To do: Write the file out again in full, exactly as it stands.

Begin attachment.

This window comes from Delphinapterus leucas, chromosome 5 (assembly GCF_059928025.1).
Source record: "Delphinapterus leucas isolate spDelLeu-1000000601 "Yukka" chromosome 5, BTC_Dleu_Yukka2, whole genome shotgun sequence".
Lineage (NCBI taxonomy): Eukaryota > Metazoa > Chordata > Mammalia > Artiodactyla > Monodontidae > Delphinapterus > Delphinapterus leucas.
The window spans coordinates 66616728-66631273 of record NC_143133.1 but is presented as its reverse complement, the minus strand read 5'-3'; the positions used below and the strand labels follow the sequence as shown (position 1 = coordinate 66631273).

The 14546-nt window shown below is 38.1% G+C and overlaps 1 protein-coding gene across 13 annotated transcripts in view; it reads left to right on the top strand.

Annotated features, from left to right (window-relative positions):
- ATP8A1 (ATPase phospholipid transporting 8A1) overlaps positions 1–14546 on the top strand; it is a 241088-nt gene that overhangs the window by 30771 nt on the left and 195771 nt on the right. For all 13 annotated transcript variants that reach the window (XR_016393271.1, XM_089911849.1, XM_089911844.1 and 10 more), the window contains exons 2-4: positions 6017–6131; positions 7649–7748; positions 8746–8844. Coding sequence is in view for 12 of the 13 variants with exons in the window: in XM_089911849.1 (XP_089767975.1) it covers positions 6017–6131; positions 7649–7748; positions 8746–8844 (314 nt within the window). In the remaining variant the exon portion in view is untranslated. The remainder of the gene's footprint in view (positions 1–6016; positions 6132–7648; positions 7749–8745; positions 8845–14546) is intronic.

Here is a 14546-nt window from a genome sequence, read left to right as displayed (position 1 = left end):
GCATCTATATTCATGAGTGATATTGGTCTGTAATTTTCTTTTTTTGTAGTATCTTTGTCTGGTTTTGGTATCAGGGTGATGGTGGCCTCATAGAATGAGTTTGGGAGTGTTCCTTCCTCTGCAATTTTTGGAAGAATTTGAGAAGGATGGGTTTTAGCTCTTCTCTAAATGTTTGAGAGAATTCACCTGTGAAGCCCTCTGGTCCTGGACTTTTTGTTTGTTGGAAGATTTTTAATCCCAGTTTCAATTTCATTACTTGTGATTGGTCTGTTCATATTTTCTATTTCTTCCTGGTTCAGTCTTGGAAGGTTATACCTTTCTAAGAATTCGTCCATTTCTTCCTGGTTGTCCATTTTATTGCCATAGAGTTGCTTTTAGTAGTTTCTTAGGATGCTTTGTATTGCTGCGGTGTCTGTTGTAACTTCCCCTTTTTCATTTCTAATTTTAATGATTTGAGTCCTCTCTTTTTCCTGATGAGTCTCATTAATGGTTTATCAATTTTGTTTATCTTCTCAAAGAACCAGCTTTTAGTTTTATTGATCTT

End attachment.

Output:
This window comes from Delphinapterus leucas, chromosome 5 (assembly GCF_059928025.1).
Source record: "Delphinapterus leucas isolate spDelLeu-1000000601 "Yukka" chromosome 5, BTC_Dleu_Yukka2, whole genome shotgun sequence".
Lineage (NCBI taxonomy): Eukaryota > Metazoa > Chordata > Mammalia > Artiodactyla > Monodontidae > Delphinapterus > Delphinapterus leucas.
The window spans coordinates 66616728-66631273 of record NC_143133.1 but is presented as its reverse complement, the minus strand read 5'-3'; the positions used below and the strand labels follow the sequence as shown (position 1 = coordinate 66631273).

The 14546-nt window shown below is 38.1% G+C and overlaps 1 protein-coding gene across 13 annotated transcripts in view; it reads left to right on the top strand.

Annotated features, from left to right (window-relative positions):
- ATP8A1 (ATPase phospholipid transporting 8A1) overlaps positions 1–14546 on the top strand; it is a 241088-nt gene that overhangs the window by 30771 nt on the left and 195771 nt on the right. For all 13 annotated transcript variants that reach the window (XR_016393271.1, XM_089911849.1, XM_089911844.1 and 10 more), the window contains exons 2-4: positions 6017–6131; positions 7649–7748; positions 8746–8844. Coding sequence is in view for 12 of the 13 variants with exons in the window: in XM_089911849.1 (XP_089767975.1) it covers positions 6017–6131; positions 7649–7748; positions 8746–8844 (314 nt within the window). In the remaining variant the exon portion in view is untranslated. The remainder of the gene's footprint in view (positions 1–6016; positions 6132–7648; positions 7749–8745; positions 8845–14546) is intronic.

Here is a 14546-nt window from a genome sequence, read left to right as displayed (position 1 = left end):
GCATCTATATTCATGAGTGATATTGGTCTGTAATTTTCTTTTTTTGTAGTATCTTTGTCTGGTTTTGGTATCAGGGTGATGGTGGCCTCATAGAATGAGTTTGGGAGTGTTCCTTCCTCTGCAATTTTTGGAAGAATTTGAGAAGGATGGGTTTTAGCTCTTCTCTAAATGTTTGAGAGAATTCACCTGTGAAGCCCTCTGGTCCTGGACTTTTTGTTTGTTGGAAGATTTTTAATCCCAGTTTCAATTTCATTACTTGTGATTGGTCTGTTCATATTTTCTATTTCTTCCTGGTTCAGTCTTGGAAGGTTATACCTTTCTAAGAATTCGTCCATTTCTTCCTGGTTGTCCATTTTATTGCCATAGAGTTGCTTTTAGTAGTTTCTTAGGATGCTTTGTATTGCTGCGGTGTCTGTTGTAACTTCCCCTTTTTCATTTCTAATTTTAATGATTTGAGTCCTCTCTTTTTCCTGATGAGTCTCATTAATGGTTTATCAATTTTGTTTATCTTCTCAAAGAACCAGCTTTTAGTTTTATTGATCTT